The current Horowitz Report, read alongside his previous report on how the FBI played inside the 2016 election vis-a-vis Clinton, should leave no doubt that the Bureau tried to influence the election of a president and then delegitimize him when he won. It wasn’t the Russians; it was us. And if you walk away concluding that the FBI fumbled things, acted amateurishly, failed to do what some claim they set out to do, well, just wait until next time.
On a personal note, if any of this is news to you, you may want to ask why you are only learning about it now. The American Conservative has been one of the few outlets that’s consistently exposed the Steele Dossier as part of an information op nearly since it was unveiled, and which has explained how the FISA court was manipulated, and which has steadily raised the question of political interference in our last election by American intelligence services. We claim no magical powers or inside information. To those of us who have been on the fringes of intelligence work, what was obvious just from the publicly available information was, well, obvious.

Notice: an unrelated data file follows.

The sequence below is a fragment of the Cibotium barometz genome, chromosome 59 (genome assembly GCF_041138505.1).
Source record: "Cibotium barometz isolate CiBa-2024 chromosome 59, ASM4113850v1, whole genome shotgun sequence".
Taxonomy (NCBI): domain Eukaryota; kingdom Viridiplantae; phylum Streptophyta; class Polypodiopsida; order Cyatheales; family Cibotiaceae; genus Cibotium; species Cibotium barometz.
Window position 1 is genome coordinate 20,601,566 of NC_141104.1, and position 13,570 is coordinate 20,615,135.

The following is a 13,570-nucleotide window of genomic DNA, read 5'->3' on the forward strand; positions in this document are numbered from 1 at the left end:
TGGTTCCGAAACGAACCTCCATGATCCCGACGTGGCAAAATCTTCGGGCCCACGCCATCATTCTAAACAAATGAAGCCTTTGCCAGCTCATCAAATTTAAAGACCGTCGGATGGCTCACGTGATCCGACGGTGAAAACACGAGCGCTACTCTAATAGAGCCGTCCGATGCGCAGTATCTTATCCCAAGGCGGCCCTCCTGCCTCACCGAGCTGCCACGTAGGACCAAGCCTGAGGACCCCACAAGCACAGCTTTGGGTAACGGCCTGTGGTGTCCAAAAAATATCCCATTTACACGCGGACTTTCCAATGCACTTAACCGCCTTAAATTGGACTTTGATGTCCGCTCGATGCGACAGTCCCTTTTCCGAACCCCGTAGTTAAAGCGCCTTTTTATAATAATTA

If you are reading any of this for the first time, or know people who are reading bastardized MSM versions of it for the first time, you might ask yourself why those outlets went along with Steele, et al. Their journalists are no dumber or smarter than ours. They do, however, write with a different agenda. Keep that in mind as we flip the calendar page to 2020.
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Peter Van Buren, a 24-year State Department veteran, is the author of We Meant Well: How I Helped Lose the Battle for the Hearts and Minds of the Iraqi People,Hooper’s War: A Novel of WWII Japan, and Ghosts of Tom Joad: A Story of the #99 Percent.